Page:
OCD collapsed my sense of identity
Shaun blogs about tackling his obsessive compulsive disorder through therapy.
I still remember the day when my obsessive compulsive disorder (OCD) presented itself in its full form, unadulterated and unapologetic. Although I had been having intrusive thoughts about my sexuality and sexual assault until then, I had managed them on my own. But now they were overwhelming. I couldn't take it anymore. I ran home calling my friends, telling them I was suicidal. But ultimately I wanted to live.
For the next couple of days I searched the internet for something or somebody that could help me. My last ditch attempt was on Instagram where I found a wonderful therapist who specialised in anxiety. I begged her for help. She immediately called me, and we spoke.
"The mind is a powerful weapon that can liberate us or oppress us."
Therapy began the proceeding Monday. It took months to get to where I am. The therapist saved me, and I am here now telling my story in the hope that helps you.
The mind is a powerful weapon that can liberate us or oppress us. OCD is an anxiety-based disorder where the individual has obsessive, repetitive and unwanted intrusive thoughts. To prevent anxiety, the individual will perform compulsions (behaviours) to try to alleviate the anxiety.
Everyone has intrusive thoughts – they often pop into your mind and then disappear. But in the minds of those of us with OCD, they ruminate endlessly and, as a result, we believe it says something about who we are.
I live with Sexual Orientation OCD and Harm OCD. Sexual orientation OCD refers to questions surrounding your sexuality. Harm OCD is the fear of hurting yourself and others. Both forms of OCD caused me distress because they collapsed my sense of identity. I felt like I did not know who I was anymore.
"Gratitude journaling allows me to recognise the beautiful things in my life, ensuring I see an abundance rather than a scarcity”
At times my mind still tries to oppress me, but I work hard to liberate it through daily maintenance. I do this via gratitude journaling, which allows me to recognise the beautiful things in my life, ensuring I see an abundance rather than a scarcity. Alongside this, I journal to allow myself to see myself for what I am and not as a product of my thoughts.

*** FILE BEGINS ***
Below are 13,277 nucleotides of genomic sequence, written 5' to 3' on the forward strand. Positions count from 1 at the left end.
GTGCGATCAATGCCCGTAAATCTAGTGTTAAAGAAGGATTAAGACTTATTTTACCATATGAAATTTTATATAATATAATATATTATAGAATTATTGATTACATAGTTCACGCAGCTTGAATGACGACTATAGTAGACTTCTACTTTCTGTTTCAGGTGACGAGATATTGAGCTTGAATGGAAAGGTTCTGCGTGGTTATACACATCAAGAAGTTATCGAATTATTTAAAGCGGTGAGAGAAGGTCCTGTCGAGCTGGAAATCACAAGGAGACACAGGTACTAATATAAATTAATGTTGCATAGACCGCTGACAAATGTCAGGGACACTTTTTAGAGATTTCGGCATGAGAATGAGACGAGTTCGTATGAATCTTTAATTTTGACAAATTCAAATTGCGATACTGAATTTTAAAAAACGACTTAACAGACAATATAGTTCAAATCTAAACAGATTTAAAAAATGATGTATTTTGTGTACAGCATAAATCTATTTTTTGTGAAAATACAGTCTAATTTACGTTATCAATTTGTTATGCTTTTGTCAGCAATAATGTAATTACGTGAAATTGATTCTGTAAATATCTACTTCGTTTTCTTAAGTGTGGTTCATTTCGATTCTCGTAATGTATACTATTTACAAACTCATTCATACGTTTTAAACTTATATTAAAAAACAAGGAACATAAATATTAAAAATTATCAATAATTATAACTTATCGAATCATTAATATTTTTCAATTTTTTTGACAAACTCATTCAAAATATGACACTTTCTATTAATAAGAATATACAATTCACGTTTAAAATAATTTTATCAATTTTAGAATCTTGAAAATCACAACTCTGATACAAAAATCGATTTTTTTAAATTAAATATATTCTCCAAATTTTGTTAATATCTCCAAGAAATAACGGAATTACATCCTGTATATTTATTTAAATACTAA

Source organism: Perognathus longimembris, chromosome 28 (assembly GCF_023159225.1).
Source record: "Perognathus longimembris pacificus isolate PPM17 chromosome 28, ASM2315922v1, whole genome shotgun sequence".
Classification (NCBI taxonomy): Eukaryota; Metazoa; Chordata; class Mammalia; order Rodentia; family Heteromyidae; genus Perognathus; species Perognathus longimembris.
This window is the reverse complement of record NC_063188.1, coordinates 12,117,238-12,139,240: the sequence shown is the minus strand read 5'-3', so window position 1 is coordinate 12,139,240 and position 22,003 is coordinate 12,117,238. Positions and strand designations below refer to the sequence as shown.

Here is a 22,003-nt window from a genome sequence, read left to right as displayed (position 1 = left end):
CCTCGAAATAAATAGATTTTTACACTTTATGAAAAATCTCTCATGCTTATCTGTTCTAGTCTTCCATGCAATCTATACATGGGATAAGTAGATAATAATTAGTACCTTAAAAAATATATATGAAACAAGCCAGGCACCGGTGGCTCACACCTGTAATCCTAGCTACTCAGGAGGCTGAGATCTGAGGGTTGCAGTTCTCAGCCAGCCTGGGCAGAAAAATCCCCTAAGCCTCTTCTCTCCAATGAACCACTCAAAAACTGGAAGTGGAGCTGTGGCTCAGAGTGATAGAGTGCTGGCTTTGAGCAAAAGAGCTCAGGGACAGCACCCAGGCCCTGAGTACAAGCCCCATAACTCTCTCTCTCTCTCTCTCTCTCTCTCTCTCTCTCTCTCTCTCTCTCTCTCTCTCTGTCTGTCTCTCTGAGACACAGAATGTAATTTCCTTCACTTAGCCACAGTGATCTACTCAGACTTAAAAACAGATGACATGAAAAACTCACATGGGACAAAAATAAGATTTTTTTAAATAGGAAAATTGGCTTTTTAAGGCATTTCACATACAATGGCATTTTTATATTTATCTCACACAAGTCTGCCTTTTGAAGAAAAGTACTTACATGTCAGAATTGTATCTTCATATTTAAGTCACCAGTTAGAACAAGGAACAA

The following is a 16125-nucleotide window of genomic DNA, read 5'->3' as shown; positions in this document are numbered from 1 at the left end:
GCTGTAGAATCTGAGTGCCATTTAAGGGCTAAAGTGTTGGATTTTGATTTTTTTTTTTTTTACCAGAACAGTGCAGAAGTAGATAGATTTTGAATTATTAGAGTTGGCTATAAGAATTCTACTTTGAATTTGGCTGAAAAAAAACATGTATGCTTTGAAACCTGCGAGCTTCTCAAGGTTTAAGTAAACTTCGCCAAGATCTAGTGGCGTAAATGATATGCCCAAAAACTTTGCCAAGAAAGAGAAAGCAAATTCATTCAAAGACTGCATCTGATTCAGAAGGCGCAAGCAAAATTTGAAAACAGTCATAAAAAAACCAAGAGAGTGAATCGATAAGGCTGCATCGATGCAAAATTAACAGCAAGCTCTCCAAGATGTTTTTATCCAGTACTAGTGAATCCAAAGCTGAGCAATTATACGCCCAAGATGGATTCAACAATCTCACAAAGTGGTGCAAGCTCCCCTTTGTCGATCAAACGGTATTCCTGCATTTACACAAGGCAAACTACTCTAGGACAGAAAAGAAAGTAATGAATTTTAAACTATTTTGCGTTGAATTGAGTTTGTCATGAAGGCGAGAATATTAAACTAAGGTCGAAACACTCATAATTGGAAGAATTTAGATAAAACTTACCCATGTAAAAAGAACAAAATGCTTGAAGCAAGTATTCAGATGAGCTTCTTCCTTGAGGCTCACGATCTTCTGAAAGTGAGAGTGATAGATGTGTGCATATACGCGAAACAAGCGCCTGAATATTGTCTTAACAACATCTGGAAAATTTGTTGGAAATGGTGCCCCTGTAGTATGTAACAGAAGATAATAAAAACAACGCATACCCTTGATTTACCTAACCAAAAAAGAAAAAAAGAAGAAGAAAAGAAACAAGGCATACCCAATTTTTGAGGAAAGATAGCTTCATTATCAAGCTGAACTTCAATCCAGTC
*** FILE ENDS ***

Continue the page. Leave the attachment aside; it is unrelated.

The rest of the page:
Countless people with OCD hide their symptoms because of the nature of their thoughts. On average, it takes an individual up to an agonising 12 years to get treatment for their OCD. You do not need to suffer in silence.
An underfunded mental illness
Through modelling, influencing and public speaking, I am trying to inform people what OCD is and how we can change the stigma surrounding it. I am aiming to deliver my third TEDx talk on OCD, as it remains an extremely underfunded and under-researched mental illness.
With the right therapy for OCD, you can get better. I had something called CBT ERP (Cognitive Behavioural Therapy and Exposure & Response Prevention Therapy). ERP exposes you to your very worst fears and learn to not perform the compulsions. By doing this, you sit with the intense and, at times, crippling anxiety until it reduces.
I now work as a volunteer advocate with Orchard OCD. A UK-based charity funding faster and better treatment for those with OCD.
Through the brain's ability to learn new habits we can liberate the brain. And this has aided me on my road to recovery.
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